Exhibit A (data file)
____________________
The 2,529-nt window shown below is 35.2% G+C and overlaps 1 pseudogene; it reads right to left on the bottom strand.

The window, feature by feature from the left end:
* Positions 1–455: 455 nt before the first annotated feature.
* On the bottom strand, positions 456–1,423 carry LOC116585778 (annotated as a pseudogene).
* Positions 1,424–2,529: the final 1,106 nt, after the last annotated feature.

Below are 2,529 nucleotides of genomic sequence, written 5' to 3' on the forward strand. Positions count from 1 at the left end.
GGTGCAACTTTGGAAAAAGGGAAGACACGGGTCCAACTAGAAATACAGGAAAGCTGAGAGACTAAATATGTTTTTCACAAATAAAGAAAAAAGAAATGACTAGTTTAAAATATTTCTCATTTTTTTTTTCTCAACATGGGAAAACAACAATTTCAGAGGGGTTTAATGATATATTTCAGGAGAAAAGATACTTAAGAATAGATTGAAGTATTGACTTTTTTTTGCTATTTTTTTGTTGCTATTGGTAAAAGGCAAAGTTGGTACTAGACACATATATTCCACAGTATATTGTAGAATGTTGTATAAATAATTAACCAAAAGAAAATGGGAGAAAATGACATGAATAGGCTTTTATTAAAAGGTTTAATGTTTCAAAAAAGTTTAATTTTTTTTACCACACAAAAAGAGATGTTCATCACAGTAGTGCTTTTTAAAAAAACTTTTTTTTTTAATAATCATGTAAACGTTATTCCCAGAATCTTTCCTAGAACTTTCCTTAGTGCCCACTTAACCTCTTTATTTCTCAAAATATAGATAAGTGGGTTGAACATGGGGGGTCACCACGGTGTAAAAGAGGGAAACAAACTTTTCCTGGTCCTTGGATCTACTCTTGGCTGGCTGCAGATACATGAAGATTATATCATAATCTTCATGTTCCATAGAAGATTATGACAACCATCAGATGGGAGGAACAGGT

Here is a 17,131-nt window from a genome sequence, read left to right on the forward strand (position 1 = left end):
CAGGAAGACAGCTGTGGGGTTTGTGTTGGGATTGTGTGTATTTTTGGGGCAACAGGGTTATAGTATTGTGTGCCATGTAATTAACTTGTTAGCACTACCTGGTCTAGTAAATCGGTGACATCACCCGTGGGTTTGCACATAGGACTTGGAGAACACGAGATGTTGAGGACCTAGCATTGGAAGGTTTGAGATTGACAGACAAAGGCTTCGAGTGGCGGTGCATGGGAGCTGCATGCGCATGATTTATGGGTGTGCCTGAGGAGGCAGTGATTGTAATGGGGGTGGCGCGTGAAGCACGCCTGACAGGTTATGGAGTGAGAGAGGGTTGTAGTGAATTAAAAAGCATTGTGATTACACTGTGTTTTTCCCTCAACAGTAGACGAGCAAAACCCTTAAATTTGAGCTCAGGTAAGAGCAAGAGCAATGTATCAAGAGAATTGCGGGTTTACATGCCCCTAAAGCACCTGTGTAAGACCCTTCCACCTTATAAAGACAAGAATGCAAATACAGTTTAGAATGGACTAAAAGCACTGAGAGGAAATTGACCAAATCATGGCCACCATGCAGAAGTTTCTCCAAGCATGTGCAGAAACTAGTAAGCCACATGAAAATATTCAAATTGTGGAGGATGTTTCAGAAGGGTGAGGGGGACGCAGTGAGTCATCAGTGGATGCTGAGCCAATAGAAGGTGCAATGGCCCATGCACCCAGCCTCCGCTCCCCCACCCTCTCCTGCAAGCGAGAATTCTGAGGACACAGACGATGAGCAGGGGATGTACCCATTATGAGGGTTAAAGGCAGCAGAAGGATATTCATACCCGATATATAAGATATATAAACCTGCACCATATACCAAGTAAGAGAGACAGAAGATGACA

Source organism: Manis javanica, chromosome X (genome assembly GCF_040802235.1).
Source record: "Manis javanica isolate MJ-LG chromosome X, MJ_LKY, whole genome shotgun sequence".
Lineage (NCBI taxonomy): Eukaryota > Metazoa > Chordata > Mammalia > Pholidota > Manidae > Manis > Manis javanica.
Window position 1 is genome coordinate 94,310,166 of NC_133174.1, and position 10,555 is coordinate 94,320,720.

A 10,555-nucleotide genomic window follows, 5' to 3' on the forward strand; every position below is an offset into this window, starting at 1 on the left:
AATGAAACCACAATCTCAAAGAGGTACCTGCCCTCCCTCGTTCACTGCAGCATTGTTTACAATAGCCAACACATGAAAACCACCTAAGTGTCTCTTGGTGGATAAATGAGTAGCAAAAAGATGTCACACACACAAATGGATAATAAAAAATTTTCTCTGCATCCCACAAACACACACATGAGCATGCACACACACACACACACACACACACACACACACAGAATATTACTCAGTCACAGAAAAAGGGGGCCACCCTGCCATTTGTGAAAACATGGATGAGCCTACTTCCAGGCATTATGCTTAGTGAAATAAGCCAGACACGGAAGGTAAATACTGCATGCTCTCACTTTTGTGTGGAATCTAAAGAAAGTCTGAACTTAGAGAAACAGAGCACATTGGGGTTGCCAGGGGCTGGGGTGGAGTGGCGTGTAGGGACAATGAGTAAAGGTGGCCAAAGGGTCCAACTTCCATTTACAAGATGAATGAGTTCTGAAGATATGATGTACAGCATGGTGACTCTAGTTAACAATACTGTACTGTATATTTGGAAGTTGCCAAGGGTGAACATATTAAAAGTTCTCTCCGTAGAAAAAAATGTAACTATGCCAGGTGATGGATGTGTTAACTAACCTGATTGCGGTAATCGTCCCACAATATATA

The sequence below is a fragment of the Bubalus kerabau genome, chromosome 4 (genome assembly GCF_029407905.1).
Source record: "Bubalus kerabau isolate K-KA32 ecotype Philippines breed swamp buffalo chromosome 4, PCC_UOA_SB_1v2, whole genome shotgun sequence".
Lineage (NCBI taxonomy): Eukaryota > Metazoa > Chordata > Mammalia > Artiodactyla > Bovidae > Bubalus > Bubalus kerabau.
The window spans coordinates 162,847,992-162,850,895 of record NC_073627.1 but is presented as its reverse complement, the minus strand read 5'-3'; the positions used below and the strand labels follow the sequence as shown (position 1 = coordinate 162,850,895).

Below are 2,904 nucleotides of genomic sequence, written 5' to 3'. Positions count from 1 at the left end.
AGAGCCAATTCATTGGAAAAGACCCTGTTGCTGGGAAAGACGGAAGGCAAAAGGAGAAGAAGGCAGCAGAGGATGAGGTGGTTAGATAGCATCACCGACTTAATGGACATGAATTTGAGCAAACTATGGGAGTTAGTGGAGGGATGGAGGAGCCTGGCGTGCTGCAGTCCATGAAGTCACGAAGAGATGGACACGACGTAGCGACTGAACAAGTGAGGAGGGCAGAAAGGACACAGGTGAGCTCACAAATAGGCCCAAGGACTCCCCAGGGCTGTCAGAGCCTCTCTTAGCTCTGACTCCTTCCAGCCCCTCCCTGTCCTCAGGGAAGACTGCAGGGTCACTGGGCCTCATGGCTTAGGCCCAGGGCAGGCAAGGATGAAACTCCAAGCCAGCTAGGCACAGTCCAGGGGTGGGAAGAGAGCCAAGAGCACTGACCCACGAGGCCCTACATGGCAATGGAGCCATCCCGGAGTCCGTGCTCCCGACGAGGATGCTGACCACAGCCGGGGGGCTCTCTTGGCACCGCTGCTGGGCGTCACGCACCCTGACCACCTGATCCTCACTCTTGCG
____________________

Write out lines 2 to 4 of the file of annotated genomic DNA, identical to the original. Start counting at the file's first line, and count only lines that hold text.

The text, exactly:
The window, feature by feature from the left end:
* Positions 1–455: 455 nt before the first annotated feature.
* On the bottom strand, positions 456–1,423 carry LOC116585778 (annotated as a pseudogene).